May 18, 2017


Eating Dates during Pregnancy

The date fruit is the product of the date palm, a tree native to Northern Africa and the Middle East. There is a wide variety of dates including the better-known Medjool and Deglet Noor. Each variety is unique in size, sweetness, flavor, and texture. Containing at least 15 minerals such as potassium, calcium, iron, magnesium and zinc, 23 types of amino acids, vitamins, carbohydrates, protein, 14 types of fatty acids, dietary fiber and a lot more, these sweet little fruits are a nutritional powerhouse
[International Journal of Food Sciences and Nutrition, 2003]

A study published in the Journal of Obstetrics and Gynaecology  concludes that eating 6 dates daily during the last four weeks of pregnancy “significantly reduced the need for induction and augmentation of labor, and produced a more favorable, but non-significant, delivery outcome”.  Some significant findings:
·       Cervical dilation was significantly greater in the date-eating mamas upon arrival at the hospital
·       83% of mothers who consumed dates had their membranes intact upon admission at the hospital 
·       96% of the women who ate dates went into labor on their own
·       Use of Pitocin (synthetic Oxytocin) was significantly lower in women who consumed dates (28%), compared with the non-date fruit mothers (47%)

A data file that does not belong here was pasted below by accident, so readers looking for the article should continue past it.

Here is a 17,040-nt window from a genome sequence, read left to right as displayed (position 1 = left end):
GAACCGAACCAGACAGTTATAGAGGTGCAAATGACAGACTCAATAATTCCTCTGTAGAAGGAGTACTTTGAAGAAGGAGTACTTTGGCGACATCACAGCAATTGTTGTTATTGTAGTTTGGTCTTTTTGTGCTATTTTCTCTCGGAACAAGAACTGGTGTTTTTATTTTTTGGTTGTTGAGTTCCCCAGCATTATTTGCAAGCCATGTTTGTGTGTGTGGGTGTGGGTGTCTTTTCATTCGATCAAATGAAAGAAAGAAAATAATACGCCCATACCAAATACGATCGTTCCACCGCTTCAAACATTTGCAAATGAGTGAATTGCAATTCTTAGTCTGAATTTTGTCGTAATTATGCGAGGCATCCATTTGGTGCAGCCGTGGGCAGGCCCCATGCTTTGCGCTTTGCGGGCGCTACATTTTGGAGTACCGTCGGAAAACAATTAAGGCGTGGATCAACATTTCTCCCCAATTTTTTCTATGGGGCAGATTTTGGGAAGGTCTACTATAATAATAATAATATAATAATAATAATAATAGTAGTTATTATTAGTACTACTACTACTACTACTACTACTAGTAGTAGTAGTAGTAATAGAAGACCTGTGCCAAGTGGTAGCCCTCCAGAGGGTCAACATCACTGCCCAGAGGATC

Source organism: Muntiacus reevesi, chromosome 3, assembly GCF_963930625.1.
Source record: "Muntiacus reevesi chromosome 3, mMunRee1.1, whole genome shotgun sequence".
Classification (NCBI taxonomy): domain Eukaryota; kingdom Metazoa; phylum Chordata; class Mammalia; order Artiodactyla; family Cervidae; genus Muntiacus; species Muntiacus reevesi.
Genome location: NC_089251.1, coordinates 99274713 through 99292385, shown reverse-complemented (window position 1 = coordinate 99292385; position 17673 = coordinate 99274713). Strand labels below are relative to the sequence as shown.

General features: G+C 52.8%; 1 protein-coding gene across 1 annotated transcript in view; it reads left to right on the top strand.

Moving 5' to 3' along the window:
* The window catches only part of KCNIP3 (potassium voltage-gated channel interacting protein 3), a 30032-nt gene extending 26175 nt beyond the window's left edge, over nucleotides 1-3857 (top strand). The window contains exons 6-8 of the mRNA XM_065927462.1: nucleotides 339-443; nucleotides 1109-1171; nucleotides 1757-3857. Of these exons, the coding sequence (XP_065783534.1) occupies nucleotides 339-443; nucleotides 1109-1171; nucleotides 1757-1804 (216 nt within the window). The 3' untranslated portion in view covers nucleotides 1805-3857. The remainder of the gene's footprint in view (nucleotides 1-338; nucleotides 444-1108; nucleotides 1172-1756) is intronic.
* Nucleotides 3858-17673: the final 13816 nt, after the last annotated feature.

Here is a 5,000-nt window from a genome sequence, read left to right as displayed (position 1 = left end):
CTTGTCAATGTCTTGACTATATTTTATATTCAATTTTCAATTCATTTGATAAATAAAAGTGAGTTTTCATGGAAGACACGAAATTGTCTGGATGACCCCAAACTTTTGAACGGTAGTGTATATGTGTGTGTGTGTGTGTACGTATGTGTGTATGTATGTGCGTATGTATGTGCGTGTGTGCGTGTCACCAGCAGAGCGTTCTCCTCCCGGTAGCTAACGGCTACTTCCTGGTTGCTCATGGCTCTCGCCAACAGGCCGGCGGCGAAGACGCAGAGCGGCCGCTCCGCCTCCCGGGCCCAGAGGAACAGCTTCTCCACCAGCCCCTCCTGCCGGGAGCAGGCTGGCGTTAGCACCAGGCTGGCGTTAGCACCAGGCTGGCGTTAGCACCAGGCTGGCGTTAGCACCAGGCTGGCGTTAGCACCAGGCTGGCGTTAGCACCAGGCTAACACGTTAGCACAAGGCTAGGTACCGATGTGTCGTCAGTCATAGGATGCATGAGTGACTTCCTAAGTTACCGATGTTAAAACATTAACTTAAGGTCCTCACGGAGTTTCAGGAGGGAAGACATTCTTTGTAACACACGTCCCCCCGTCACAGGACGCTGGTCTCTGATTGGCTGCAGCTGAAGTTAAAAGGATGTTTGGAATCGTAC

·       The latent phase of the first stage of labor was almost 7 hours shorter in the date-eating mothers compared with the non-date fruit eaters (510 min vs 906 min). Not bad for eating a few dates!


May 03, 2017

Malevolent Female Spirits...or are they????

In the Varaha Puran the demonic female powers emanating from Camunda want food and are given delivering women and newborns.  In the realm of myth and ritual, “food” is not simply what people eat at mealtime: it also signifies ritual offerings made to the gods and the ancestors.  I would locate the significance of “food”—especially infants and parturient women as tasty, sweet-smelling food for the malevolent female powers in the realm of cultic tension between belief systems.  The primacy of, and ritual obligations to a masculine deity, or Vedic practice is in conflict with worship of the feminine—and this conflict would be exaggerated at the time of childbearing.  It is the mythic context, the stories relating sources of power and the gender of divinities that give meaning to ritual performances.  So it is logical that the Sanskritization of the all-powerful, multi-valent goddess involved the elaboration of a female demonic pantheon.
                  In the narrative of Kartikeya, as related in the Mahabharata, the Matrkas are the six sages’ wives who have been unjustly accused of having been Kartikeya’s real mothers and consequently divorced by their husbands for being adulterous.  The Matrkas then persuade Kartikeya to become their adopted son.  He agrees and they also make two more requests.  “The first is to be recognized and worshiped as great goddesses throughout the world.  The second request is to live off the children of men because they themselves have been divorced and therefore cheated of the possibility of having their own children.” (David Kinsley, p 152)